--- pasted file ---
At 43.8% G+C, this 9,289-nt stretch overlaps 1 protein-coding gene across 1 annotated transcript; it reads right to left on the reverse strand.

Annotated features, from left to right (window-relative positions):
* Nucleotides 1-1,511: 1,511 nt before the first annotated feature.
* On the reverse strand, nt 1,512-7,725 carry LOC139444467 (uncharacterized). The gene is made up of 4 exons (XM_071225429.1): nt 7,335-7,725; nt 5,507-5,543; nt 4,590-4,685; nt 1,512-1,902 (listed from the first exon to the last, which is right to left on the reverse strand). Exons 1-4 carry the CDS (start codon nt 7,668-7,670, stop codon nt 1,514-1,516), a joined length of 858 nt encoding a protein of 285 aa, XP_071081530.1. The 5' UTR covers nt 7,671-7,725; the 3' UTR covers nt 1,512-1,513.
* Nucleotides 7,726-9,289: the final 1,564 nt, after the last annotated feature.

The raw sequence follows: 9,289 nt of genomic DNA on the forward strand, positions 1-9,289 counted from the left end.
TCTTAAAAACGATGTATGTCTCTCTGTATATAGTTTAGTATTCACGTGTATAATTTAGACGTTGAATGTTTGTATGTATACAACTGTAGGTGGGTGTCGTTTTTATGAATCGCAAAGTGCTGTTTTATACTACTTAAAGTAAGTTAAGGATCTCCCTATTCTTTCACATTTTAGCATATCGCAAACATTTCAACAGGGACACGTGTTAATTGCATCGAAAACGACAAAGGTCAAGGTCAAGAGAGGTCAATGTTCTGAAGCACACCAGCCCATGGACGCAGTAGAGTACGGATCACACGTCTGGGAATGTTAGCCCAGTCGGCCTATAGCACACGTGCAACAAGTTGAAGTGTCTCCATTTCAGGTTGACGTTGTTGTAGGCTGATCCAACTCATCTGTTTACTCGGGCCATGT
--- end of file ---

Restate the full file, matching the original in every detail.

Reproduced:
At 43.8% G+C, this 9,289-nt stretch overlaps 1 protein-coding gene across 1 annotated transcript; it reads right to left on the reverse strand.

Annotated features, from left to right (window-relative positions):
* Nucleotides 1-1,511: 1,511 nt before the first annotated feature.
* On the reverse strand, nt 1,512-7,725 carry LOC139444467 (uncharacterized). The gene is made up of 4 exons (XM_071225429.1): nt 7,335-7,725; nt 5,507-5,543; nt 4,590-4,685; nt 1,512-1,902 (listed from the first exon to the last, which is right to left on the reverse strand). Exons 1-4 carry the CDS (start codon nt 7,668-7,670, stop codon nt 1,514-1,516), a joined length of 858 nt encoding a protein of 285 aa, XP_071081530.1. The 5' UTR covers nt 7,671-7,725; the 3' UTR covers nt 1,512-1,513.
* Nucleotides 7,726-9,289: the final 1,564 nt, after the last annotated feature.

The raw sequence follows: 9,289 nt of genomic DNA on the forward strand, positions 1-9,289 counted from the left end.
TCTTAAAAACGATGTATGTCTCTCTGTATATAGTTTAGTATTCACGTGTATAATTTAGACGTTGAATGTTTGTATGTATACAACTGTAGGTGGGTGTCGTTTTTATGAATCGCAAAGTGCTGTTTTATACTACTTAAAGTAAGTTAAGGATCTCCCTATTCTTTCACATTTTAGCATATCGCAAACATTTCAACAGGGACACGTGTTAATTGCATCGAAAACGACAAAGGTCAAGGTCAAGAGAGGTCAATGTTCTGAAGCACACCAGCCCATGGACGCAGTAGAGTACGGATCACACGTCTGGGAATGTTAGCCCAGTCGGCCTATAGCACACGTGCAACAAGTTGAAGTGTCTCCATTTCAGGTTGACGTTGTTGTAGGCTGATCCAACTCATCTGTTTACTCGGGCCATGT